(Campbell)  Well when was the actual laying completed?

(Griffith) The laying was completed on August the 14th of this year.

(Campbell)  What route would the cable, is the cable, taking?

(Griffith) Well the cable enters the Cabot Straits at Sydney Mines, and comes up at Newfoundland at Terrenceville on the west coast.  It passes across Newfoundland underground and enters the water at Clarenville, where it passes to Oban in Scotland.

(Campbell)  How long did it take to actually complete this circuit?

(Griffith) Well, it was for a period of two years the laying was undertaken, but only during the spring and the summer of those years, 1955 and 1956, was actual laying in progress.

(Campbell)  Now how is the voice carried over the cable.

(Griffith) Well the voice is carried over the cable – what do you mean, from the actual cable?

(Campbell)  On the cable itself; in other words, I know that a voice can only go over a wire so far, until it has to be boosted up.  How is that done on the cable; how is that overcome?

(Griffith) Well actually the voice is translated to the sub-audio frequency bandwidth at Montreal and it passes to St. John over the domestic network, where it is then translated up into microwave frequencies and it’s transmitted over the TD-2 system to Sydney Mines.  There it is translated into what we term as group frequencies –

(Campbell) Which is actually radio waves?

(Griffith) Well, it’s lower than radio waves, it’s within the 60 to 108 kilocycle bandwidth, and there combined, translated, into three groups which pass over the actual cable at those frequencies.  The frequency of the cable between Clarenville and Oban is in the neighbourhood of about 200KC - kilocycles that is.  But the section between Terrenceville and Sydney Mines, which is a two-directional cable, that is a single cable, the bandwidth provided on that cable is greater, being 500 kilocycles.

(Campbell)  Now there’s been quite a lot of talk about these repeaters that have been put in the cable.  What would happen if, for instance, something went wrong with one of the repeaters, one of the tubes blew, or something like that.  Has provision been made for that?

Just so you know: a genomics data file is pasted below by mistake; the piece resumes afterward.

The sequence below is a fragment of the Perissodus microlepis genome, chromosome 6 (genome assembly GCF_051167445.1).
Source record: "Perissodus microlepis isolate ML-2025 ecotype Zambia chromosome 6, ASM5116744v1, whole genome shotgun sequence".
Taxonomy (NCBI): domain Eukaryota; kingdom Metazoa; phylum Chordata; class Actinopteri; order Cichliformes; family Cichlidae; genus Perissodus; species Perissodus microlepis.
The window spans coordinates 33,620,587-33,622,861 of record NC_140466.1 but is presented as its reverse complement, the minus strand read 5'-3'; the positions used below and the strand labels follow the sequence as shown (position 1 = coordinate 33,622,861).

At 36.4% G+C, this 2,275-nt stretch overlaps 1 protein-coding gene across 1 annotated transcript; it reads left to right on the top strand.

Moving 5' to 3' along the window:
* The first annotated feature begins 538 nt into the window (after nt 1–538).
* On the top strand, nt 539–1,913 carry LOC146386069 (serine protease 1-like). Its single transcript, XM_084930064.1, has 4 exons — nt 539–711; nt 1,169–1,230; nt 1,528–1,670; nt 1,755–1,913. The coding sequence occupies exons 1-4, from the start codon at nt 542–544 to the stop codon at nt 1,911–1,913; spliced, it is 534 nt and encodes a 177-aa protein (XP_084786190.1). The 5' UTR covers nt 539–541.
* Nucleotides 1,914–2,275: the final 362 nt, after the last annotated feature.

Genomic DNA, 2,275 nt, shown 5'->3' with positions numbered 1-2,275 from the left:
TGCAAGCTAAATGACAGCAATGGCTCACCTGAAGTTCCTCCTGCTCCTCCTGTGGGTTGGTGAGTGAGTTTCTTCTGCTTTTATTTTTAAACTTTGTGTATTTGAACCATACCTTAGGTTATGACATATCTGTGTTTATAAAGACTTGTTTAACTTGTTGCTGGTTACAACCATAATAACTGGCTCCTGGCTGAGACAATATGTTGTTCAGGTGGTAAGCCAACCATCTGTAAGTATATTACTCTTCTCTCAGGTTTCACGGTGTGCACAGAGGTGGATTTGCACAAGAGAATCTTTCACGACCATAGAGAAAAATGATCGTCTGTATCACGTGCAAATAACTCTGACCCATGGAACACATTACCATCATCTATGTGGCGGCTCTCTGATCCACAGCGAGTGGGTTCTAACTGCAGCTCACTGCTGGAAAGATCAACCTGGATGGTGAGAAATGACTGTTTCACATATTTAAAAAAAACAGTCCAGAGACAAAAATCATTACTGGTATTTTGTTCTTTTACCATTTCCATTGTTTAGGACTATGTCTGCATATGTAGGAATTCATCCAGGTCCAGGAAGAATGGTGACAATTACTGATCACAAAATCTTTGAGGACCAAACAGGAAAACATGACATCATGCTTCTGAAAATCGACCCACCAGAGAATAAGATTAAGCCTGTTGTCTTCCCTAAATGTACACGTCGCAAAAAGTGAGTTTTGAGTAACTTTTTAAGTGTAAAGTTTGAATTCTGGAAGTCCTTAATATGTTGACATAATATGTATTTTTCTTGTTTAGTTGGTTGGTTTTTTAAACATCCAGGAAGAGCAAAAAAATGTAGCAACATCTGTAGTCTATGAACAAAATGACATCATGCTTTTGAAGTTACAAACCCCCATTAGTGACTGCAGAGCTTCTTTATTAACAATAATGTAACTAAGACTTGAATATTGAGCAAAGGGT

(Griffith) Oh, yes, the repeaters have been very carefully designed and considerable research over many years has been put into their construction, and provision is made for component failure in the repeaters.  Some components can go faulty without degrading the performance of the repeater appreciably.  But of course if something catastrophic takes place then there’s no alternative but to go out and pick the cable up and replace the repeater.

(Campbell)  How far apart are the repeaters on the overseas, on the actual Atlantic, portion of the cable?

(Griffith) Well on that section there are two cables, one carrying the voice in one direction; well I should say the transmission in one direction, and the other in the opposite direction.  On this section the repeaters are 40 miles apart, approximately.

(Campbell)  And what about the portion between Sydney Mines and Newfoundland?

(Griffith) There, owing to the greater bandwidth required to be transmitted, the repeaters are twenty miles apart, approximately, and of course these repeaters are two-directional repeaters, they amplify simultaneously for the two-directional speech.

(Campbell)  Now on this telephone call that’s going to be made today, this three-way phone call between Ottawa, London and New York, just how will the call go over the cable? Could you give us an example say like starting here from Ottawa?

(Griffith) Yes, well the speech will enter the normal domestic telephone system and pass through Montreal where it will go to the COTC terminal, and there it will be translated into the required frequency bandwidth and passes again over the domestic system in the high-frequency form to St Johns, New Brunswick.  There it is translated again and passes over a microwave system to Sydney Mines which is the head of the cable.  It passes over the cable to Scotland, Oban, and there down through the United Kingdom domestic telephone system to London.